New London restaurants to try in September 2023

New London restaurants to try in September 2023
Written by Travel Adventures

Address: Empire Empire, 16 All Saints Road, London W11 1HH
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Dovetale, Mayfair


Tom Sellers is on a roll. It’s only a few months since the Nottingham-born chef, who found fame and Michelin stars at Bermondsey’s Restaurant Story, opened Story Cellar – a bistro-style offshoot specialising in rotisserie chicken. Now, he’s overseeing the open kitchen at Dovetale, in a corner of the 1Hotel Mayfair – the summer’s most hyped London opening, with its biophilic living walls, oak tree reception and doormen in flat caps. Dovetale occupies a large space, all tactile Scandi-luxe neutrals and flickering fires spilling out onto a terrace enfolded by greenery. It feels about the right setting for Sellers at his most grown-up yet, with a provenance-driven European menu that elevates the classics rather than overly tinkering; and a lengthy wine list that skews organic and natural but has room for iconic French vintages, overseen by the charming, quick-talking Connecticuter Tara Ozols, who won Michelin’s prestigious Sommelier Award earlier this year. There’s a summery freshness to the fragrant Isle of Wight tomato tart and a sashimi-style Cornish wild seabass, its quivering loveliness offset by clean fennel, almonds and preserved mandarin slices. More decadent is a wagyu carpaccio inspired by the mustard-y Harry’s Bar version a few streets north, which the lovely waiter Carmen recommends we wrap around perfectly rectangular beef fat chips. Every technique feels on-point: in the rich cylindrical Dover sole in the Veronique style invented by Auguste Escoffier; in a Ratatouille Byaldi – the one from the Pixar film, probably learned under Thomas Keller – that’s a sublime swirl of delicately sliced ingredients. So goes the grain-fed Black Angus beef rib, its textural perfection offset by a trace of the countryside on the nose. Lest it all get a bit serious (the £660 N25 Oscietra caviar or the £10,500 2015 Domaine Coche-Dury seem aimed at a certain clientele), a retro trolley by the bar serves Knickerbocker Glories alongside decadent classics like a Grand Marnier souffle. We opt for a Boozy Bocker – a Hail Mary order that turns out to be a sophisticated, surprisingly clean ensemble of coconut and rum ice cream with roasted pineapple, coconut shavings and the fluffiest whipped cream. Of course it is. When it comes to food, Dovetale really isn’t messing around. Toby Skinner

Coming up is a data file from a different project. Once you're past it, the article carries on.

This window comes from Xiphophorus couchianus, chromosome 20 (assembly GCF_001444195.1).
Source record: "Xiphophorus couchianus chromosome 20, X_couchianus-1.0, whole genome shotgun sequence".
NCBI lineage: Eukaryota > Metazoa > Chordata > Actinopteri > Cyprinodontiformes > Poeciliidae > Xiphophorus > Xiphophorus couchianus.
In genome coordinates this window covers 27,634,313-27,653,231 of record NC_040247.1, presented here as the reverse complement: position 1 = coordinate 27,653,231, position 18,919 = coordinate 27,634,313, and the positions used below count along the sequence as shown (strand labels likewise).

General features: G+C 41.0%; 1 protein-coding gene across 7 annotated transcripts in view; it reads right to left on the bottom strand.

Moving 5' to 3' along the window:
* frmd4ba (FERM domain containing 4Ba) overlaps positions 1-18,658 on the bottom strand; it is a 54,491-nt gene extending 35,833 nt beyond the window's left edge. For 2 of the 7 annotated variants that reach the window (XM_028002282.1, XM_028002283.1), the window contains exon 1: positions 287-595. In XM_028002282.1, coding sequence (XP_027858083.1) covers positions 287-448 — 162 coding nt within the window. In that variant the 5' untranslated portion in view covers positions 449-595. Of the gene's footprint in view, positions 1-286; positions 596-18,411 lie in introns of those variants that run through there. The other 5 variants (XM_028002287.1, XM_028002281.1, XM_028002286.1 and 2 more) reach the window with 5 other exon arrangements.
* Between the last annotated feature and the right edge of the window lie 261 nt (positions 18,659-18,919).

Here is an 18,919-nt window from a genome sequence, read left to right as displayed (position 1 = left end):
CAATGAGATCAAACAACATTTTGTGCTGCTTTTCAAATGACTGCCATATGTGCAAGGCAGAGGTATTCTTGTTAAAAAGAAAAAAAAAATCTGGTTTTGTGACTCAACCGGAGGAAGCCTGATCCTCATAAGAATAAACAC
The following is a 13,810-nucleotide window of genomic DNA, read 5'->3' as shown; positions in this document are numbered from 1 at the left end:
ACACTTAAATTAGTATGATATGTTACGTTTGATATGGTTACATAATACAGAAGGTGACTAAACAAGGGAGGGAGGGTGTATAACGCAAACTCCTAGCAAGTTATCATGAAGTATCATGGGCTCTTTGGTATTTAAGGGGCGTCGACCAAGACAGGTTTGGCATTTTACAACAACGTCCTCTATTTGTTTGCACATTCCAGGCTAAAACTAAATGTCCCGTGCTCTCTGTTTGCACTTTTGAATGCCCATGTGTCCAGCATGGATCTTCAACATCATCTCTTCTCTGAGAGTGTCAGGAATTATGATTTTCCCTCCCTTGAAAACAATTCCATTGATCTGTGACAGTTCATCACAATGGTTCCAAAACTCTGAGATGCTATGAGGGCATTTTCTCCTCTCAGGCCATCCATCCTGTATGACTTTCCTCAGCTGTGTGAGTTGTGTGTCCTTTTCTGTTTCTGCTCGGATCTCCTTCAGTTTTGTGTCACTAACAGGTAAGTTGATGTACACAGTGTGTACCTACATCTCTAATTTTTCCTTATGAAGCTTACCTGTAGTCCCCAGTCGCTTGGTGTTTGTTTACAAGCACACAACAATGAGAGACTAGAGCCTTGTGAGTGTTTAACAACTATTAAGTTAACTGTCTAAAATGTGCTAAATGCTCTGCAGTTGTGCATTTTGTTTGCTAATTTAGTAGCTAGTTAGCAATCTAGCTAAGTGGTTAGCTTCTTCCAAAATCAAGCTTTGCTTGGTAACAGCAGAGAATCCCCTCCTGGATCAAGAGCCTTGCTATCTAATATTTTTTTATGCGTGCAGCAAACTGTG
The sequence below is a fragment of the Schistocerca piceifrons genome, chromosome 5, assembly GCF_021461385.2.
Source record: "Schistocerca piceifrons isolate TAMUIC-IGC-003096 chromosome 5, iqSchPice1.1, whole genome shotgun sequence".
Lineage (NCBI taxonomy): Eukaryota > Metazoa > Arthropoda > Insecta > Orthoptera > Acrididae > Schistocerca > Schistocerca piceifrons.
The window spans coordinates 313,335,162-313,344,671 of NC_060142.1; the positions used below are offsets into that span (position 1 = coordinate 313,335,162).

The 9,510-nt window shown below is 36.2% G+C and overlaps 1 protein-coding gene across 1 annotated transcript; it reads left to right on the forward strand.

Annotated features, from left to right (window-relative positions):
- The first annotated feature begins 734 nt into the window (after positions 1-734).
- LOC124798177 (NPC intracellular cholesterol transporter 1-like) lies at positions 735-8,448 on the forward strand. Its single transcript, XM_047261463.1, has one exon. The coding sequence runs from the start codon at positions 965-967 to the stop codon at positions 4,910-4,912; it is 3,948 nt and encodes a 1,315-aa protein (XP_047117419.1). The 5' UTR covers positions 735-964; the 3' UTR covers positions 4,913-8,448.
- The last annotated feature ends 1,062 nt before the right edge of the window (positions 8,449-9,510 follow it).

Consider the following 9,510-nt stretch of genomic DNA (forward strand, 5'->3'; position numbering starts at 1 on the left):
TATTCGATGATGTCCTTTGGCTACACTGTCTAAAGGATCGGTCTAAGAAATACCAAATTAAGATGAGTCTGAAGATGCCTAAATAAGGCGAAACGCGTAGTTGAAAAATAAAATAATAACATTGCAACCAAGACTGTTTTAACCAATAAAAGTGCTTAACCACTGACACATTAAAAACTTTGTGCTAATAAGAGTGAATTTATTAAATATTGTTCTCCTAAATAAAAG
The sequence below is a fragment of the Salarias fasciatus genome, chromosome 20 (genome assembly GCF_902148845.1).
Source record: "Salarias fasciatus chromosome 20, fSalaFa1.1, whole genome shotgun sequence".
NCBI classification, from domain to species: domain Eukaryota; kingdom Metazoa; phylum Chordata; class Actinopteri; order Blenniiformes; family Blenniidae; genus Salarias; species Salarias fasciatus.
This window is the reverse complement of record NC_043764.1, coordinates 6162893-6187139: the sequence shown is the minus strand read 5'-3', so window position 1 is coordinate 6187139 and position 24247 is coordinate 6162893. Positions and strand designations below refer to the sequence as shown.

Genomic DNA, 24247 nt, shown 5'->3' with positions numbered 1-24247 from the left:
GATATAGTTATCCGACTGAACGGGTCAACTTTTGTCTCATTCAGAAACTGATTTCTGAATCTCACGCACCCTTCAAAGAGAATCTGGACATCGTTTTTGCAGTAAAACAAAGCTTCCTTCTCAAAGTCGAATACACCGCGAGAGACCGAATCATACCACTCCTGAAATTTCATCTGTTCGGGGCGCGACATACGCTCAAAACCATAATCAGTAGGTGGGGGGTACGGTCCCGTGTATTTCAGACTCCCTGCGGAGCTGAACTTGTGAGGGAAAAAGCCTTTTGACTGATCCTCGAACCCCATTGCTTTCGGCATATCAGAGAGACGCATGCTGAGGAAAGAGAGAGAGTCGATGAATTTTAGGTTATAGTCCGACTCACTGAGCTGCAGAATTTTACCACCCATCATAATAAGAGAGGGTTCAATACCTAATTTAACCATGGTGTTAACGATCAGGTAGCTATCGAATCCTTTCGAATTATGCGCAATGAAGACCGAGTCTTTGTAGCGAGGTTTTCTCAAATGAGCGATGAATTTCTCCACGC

Address: 1 Dover Yard, London W1J 8NE
Price: £££
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Best new London restaurants in July 2023

Mountain, SohoBenjamin McMahon

Mountain, Soho

The chalk sign outside reels in the punters: “Vermouth, spider crab, tripe, ensaimade, +500 wines…” reads the line-up. You had me at ensaimade. Anglesey-born Tomos Parry certainly knows how to pick a location. Brat, his first restaurant, opened in 2018 in a former pole-dancing bar in Shoreditch. This sequel occupies the same space as the fabulous and far more salubrious Murray’s Cabaret Club, where dancers tangoed in elaborately stitched costumes, Henry Kissinger, Princess Margaret, and Paul Getty rubbed shoulders, Ruth Ellis danced before killing her husband – and Christine Keeler met Stephen Ward before embarking on the Profumo Affair. Quite an act to follow, then, but Parry – fully clothed, youthful Dicaprio looks ablaze at the pass – has the chops. And the beef ribs and the langoustines. Mountain takes British ingredients and barbecues them Spanish-style, wafting shimmies of woodsmoke around this corner of Soho; but here he’s added a bakery – loaves are wood-fired using six different flours – and makes more fresh cheese. A headline act is the Balearic lobster caldereta (braised and grilled with a thick sauce). The supporting small plates were entertaining: pillowy bread like a puffer fish; a delicate ceviche of red mullet and scallops; fluffy spider-crab omelette with a smattering of seaweed, Menai Straits oysters wearing tiny carnations of fermented red gooseberry, and slow, slow-cooked beef sweetbreads. As for that ensaimade, it’s a Mallorcan pastry, similar to filo and filled with pork fat and almonds, then fire-cooked; but our favourite pudding – ‘almost criminal’, our waiter tells us (all the staff are top of their game, menu fluent and fun) – is the torrija, a rich, French toasty slab of brioche, blow-torched and accompanied by grilled strawberries. Downstairs is an equally atmospheric basement space for a pre-dinner Negroni while imagining life here in the Sixties (oh, if the walls could talk). It’s an obvious punchline to end with, but Mountain is smokin’ – this is Tomos Parry at the peak of his powers. Rick Jordan

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